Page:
US Urbanized Areas
Notes & Caveats


An urbanized area is a densely populated area (built up area) with a population density of more than 1,000 per square mile with a population of more than 50,000. This definition is independent of corporate city or regional government boundaries.

An urbanized area is considerably different from a metropolitan area. Metropolitan areas typically include large tracts of non-urbanized (non- developed land). This is because, outside the six New England states, metropolitan areas are defined by county borders. As a result, for example, the Los Angeles metropolitan area (Consolidated Metropolitan Statistical Area) covers more than 34,000 square miles, only 2,000 of which are in the Los Angeles urbanized area. Thus, metropolitan Los Angeles metropolitan covers nearly the same area as the state of Indiana, while the urbanized area is equal to only six of Indiana's seven counties in square miles.

The following more descriptive definition is provided by the US Census Bureau:

The Census Bureau delineates urbanized areas (UA's) to provide a better separation of urban and rural territory, population, and housing in the vicinity of large places. A UA comprises one or more places ("central place") and the adjacent densely settled surrounding territory ("urban fringe") that together have a minimum of 50,000 persons. The urban fringe generally consists of contiguous territory having a density of least 1,000 persons per square mile. The urban fringe also includes outlying territory of such density if it was connected to the core of the contiguous area by road and is within 1 1/2 road miles of that core, or within 5 road miles of the core but separated by water or other undevelopable territory. Other territory with a population density of fewer than 1,000 people per square mile is included in the urban fringe if it eliminates an enclave or closes an indentation in the boundary of the urbanized area. The population density is determined by (1) outside of a place, one or more contiguous census blocks with a population density of at least 1,000 persons per square mile or (2) inclusion of a place containing census blocks that have at least 50 percent of the population of the place and a density of at least 1,000 persons per square mile. The complete criteria are available from the Chief, Geography Division, U.S. Bureau of the Census, Washington, DC 20233.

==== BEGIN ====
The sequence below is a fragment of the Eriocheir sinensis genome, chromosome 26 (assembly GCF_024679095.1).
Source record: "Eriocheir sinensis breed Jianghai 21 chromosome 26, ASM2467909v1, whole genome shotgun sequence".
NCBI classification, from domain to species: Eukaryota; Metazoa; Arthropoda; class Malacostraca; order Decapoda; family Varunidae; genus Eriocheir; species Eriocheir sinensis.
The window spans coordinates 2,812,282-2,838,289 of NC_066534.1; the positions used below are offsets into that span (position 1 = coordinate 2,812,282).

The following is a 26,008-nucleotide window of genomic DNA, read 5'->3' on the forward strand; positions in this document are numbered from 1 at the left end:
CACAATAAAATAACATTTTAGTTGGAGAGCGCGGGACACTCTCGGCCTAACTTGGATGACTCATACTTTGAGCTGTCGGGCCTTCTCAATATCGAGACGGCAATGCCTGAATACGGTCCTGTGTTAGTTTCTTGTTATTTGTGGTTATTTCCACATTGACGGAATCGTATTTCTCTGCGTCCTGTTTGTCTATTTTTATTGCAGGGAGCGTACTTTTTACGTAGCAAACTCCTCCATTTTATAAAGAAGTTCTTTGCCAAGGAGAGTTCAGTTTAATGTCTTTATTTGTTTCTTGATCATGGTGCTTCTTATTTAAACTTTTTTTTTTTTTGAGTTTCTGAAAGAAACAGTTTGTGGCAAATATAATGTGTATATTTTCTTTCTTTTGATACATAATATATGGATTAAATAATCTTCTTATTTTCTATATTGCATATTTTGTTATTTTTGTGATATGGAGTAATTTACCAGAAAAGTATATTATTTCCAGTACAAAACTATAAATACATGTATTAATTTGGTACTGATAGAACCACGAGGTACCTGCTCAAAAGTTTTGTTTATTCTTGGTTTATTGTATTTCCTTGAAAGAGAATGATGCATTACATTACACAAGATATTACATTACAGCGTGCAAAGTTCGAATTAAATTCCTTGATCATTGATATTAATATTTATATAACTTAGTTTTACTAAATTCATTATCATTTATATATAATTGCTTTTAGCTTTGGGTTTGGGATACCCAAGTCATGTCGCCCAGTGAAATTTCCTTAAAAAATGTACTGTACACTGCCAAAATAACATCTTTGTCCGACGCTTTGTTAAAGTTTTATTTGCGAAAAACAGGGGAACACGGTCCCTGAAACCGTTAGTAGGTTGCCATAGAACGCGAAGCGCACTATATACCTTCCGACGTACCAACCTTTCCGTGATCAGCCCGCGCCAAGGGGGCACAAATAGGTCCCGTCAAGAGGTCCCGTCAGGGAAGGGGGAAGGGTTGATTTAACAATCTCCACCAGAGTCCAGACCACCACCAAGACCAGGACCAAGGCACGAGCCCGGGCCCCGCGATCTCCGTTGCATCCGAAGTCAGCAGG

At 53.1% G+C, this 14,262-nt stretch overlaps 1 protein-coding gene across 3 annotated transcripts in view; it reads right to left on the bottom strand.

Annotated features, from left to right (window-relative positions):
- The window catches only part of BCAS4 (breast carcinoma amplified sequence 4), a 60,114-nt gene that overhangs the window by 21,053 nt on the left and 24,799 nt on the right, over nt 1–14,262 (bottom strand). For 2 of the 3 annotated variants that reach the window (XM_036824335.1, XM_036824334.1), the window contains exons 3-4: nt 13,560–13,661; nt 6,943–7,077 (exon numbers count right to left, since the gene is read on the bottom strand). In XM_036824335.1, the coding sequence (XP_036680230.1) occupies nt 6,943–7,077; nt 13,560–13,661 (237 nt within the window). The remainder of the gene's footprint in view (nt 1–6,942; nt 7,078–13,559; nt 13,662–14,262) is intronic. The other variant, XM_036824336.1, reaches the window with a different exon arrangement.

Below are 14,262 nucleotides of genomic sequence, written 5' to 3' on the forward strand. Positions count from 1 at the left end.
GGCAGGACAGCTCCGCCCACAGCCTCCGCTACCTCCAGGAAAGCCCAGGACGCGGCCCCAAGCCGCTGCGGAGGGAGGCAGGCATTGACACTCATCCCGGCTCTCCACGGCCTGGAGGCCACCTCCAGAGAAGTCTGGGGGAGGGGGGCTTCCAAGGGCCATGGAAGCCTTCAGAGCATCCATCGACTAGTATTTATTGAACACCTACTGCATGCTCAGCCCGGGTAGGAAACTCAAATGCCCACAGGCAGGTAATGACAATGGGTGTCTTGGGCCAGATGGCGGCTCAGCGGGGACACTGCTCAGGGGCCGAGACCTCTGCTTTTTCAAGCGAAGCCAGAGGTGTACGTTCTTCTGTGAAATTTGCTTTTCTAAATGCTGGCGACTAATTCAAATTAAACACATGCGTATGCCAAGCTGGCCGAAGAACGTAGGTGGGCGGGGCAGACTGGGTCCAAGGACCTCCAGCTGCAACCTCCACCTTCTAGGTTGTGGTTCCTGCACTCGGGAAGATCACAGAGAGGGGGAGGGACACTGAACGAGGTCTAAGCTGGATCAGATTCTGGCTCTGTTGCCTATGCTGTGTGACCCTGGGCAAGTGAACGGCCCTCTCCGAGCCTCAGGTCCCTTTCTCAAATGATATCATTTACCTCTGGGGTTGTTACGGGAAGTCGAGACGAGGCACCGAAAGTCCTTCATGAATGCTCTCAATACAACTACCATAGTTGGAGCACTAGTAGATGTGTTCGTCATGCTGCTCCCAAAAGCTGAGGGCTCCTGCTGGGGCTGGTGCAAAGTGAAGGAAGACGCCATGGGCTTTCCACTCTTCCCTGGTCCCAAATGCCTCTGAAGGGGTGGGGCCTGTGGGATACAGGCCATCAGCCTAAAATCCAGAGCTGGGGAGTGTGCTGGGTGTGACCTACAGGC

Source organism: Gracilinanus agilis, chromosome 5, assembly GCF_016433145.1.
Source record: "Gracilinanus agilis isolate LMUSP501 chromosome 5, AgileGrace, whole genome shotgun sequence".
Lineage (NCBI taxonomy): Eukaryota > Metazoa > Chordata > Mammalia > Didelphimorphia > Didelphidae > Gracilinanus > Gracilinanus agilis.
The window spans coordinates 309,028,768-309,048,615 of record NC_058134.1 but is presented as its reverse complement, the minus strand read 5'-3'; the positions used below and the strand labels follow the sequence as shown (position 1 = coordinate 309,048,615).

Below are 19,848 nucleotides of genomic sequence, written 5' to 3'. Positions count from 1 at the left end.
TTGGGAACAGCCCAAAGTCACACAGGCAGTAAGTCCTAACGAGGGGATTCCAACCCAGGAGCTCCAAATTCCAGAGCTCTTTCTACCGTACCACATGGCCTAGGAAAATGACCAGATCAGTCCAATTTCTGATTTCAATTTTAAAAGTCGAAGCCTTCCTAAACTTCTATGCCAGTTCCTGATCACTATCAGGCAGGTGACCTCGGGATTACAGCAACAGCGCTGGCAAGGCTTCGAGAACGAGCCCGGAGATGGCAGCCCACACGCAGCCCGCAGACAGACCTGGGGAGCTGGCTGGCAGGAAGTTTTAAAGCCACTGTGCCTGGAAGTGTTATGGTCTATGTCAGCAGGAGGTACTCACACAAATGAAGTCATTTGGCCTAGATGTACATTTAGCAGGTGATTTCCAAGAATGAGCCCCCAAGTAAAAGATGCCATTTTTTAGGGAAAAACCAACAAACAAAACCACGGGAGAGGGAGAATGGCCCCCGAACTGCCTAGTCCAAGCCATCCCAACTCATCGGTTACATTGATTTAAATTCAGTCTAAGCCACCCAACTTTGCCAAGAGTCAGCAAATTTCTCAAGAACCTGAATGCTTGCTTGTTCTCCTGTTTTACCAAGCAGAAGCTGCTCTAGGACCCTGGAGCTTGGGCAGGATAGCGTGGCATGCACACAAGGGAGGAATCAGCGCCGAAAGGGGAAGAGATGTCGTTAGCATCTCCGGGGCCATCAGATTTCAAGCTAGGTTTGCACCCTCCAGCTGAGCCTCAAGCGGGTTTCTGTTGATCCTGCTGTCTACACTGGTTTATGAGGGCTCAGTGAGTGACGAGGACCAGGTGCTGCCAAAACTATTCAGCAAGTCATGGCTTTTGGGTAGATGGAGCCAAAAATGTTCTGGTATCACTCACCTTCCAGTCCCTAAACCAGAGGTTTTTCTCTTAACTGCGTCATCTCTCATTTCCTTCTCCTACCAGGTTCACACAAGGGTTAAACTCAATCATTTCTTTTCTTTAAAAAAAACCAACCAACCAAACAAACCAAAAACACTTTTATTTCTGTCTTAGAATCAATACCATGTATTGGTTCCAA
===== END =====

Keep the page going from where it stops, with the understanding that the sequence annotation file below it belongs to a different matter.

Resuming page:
Urbanized area data was first collected in the 1950 census.

Data provided for all 34 urbanized areas in the United States with a population of 1,000,000 or more in any decennial census from 1950 to 1990 (33 urbanized areas had populations exceeding 1,000,000 in 1990. Buffalo exceeded 1,000,000 in 1980 and before). Some metropolitan areas with populations above 1,000,000 have not yet achieved that population in their urbanized areas. Examples include Indianapolis, Columbus and Charlotte.

Central city data is for the cities indicated in the urbanized area name. The US Census Bureau has added a number of additional smaller cities as central cities, but these have been excluded for data consistency.

Fort Lauderdale was not designated as an urbanized area until the 1960 census.

(c) 2000 --- Wendell Cox Consultancy --- Permission granted to use with attribution.
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